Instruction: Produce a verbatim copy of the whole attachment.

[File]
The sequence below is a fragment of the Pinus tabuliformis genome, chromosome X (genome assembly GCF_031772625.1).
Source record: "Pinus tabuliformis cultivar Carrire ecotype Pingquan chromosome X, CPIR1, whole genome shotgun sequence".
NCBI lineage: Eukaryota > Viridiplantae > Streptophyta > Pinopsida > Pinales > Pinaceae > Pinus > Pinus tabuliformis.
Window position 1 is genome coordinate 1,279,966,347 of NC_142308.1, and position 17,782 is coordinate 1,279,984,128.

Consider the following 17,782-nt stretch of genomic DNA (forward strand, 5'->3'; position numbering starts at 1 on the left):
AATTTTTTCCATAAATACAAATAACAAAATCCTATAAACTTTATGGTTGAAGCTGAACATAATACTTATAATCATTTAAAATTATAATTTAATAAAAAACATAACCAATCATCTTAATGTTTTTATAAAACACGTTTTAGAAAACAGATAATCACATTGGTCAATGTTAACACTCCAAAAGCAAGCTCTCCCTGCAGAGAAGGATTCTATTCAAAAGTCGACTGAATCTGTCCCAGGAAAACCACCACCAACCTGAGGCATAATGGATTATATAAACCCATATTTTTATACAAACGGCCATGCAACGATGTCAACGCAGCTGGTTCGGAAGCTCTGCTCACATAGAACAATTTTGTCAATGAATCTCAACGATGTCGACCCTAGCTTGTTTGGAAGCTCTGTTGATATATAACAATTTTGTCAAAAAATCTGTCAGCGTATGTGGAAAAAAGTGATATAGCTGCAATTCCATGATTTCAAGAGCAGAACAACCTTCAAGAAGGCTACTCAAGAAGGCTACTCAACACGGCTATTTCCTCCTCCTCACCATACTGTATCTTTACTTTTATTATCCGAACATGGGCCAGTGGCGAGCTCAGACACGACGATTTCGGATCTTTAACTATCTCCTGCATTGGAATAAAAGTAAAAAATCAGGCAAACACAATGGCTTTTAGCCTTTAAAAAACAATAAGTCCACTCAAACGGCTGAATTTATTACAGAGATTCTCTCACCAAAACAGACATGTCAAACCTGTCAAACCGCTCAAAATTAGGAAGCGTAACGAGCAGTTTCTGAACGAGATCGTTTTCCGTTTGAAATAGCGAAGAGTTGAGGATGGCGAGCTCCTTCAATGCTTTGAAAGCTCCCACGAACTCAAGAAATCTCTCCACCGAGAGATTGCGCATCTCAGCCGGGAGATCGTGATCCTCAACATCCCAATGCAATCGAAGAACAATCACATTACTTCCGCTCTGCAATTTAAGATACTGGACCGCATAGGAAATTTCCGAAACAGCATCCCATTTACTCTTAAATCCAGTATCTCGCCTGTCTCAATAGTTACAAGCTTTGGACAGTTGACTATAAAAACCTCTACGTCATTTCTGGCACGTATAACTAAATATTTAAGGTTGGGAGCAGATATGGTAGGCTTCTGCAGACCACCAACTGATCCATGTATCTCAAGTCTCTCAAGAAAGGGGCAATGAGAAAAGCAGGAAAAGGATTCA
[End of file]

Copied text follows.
The sequence below is a fragment of the Pinus tabuliformis genome, chromosome X (genome assembly GCF_031772625.1).
Source record: "Pinus tabuliformis cultivar Carrire ecotype Pingquan chromosome X, CPIR1, whole genome shotgun sequence".
NCBI lineage: Eukaryota > Viridiplantae > Streptophyta > Pinopsida > Pinales > Pinaceae > Pinus > Pinus tabuliformis.
Window position 1 is genome coordinate 1,279,966,347 of NC_142308.1, and position 17,782 is coordinate 1,279,984,128.

Consider the following 17,782-nt stretch of genomic DNA (forward strand, 5'->3'; position numbering starts at 1 on the left):
AATTTTTTCCATAAATACAAATAACAAAATCCTATAAACTTTATGGTTGAAGCTGAACATAATACTTATAATCATTTAAAATTATAATTTAATAAAAAACATAACCAATCATCTTAATGTTTTTATAAAACACGTTTTAGAAAACAGATAATCACATTGGTCAATGTTAACACTCCAAAAGCAAGCTCTCCCTGCAGAGAAGGATTCTATTCAAAAGTCGACTGAATCTGTCCCAGGAAAACCACCACCAACCTGAGGCATAATGGATTATATAAACCCATATTTTTATACAAACGGCCATGCAACGATGTCAACGCAGCTGGTTCGGAAGCTCTGCTCACATAGAACAATTTTGTCAATGAATCTCAACGATGTCGACCCTAGCTTGTTTGGAAGCTCTGTTGATATATAACAATTTTGTCAAAAAATCTGTCAGCGTATGTGGAAAAAAGTGATATAGCTGCAATTCCATGATTTCAAGAGCAGAACAACCTTCAAGAAGGCTACTCAAGAAGGCTACTCAACACGGCTATTTCCTCCTCCTCACCATACTGTATCTTTACTTTTATTATCCGAACATGGGCCAGTGGCGAGCTCAGACACGACGATTTCGGATCTTTAACTATCTCCTGCATTGGAATAAAAGTAAAAAATCAGGCAAACACAATGGCTTTTAGCCTTTAAAAAACAATAAGTCCACTCAAACGGCTGAATTTATTACAGAGATTCTCTCACCAAAACAGACATGTCAAACCTGTCAAACCGCTCAAAATTAGGAAGCGTAACGAGCAGTTTCTGAACGAGATCGTTTTCCGTTTGAAATAGCGAAGAGTTGAGGATGGCGAGCTCCTTCAATGCTTTGAAAGCTCCCACGAACTCAAGAAATCTCTCCACCGAGAGATTGCGCATCTCAGCCGGGAGATCGTGATCCTCAACATCCCAATGCAATCGAAGAACAATCACATTACTTCCGCTCTGCAATTTAAGATACTGGACCGCATAGGAAATTTCCGAAACAGCATCCCATTTACTCTTAAATCCAGTATCTCGCCTGTCTCAATAGTTACAAGCTTTGGACAGTTGACTATAAAAACCTCTACGTCATTTCTGGCACGTATAACTAAATATTTAAGGTTGGGAGCAGATATGGTAGGCTTCTGCAGACCACCAACTGATCCATGTATCTCAAGTCTCTCAAGAAAGGGGCAATGAGAAAAGCAGGAAAAGGATTCA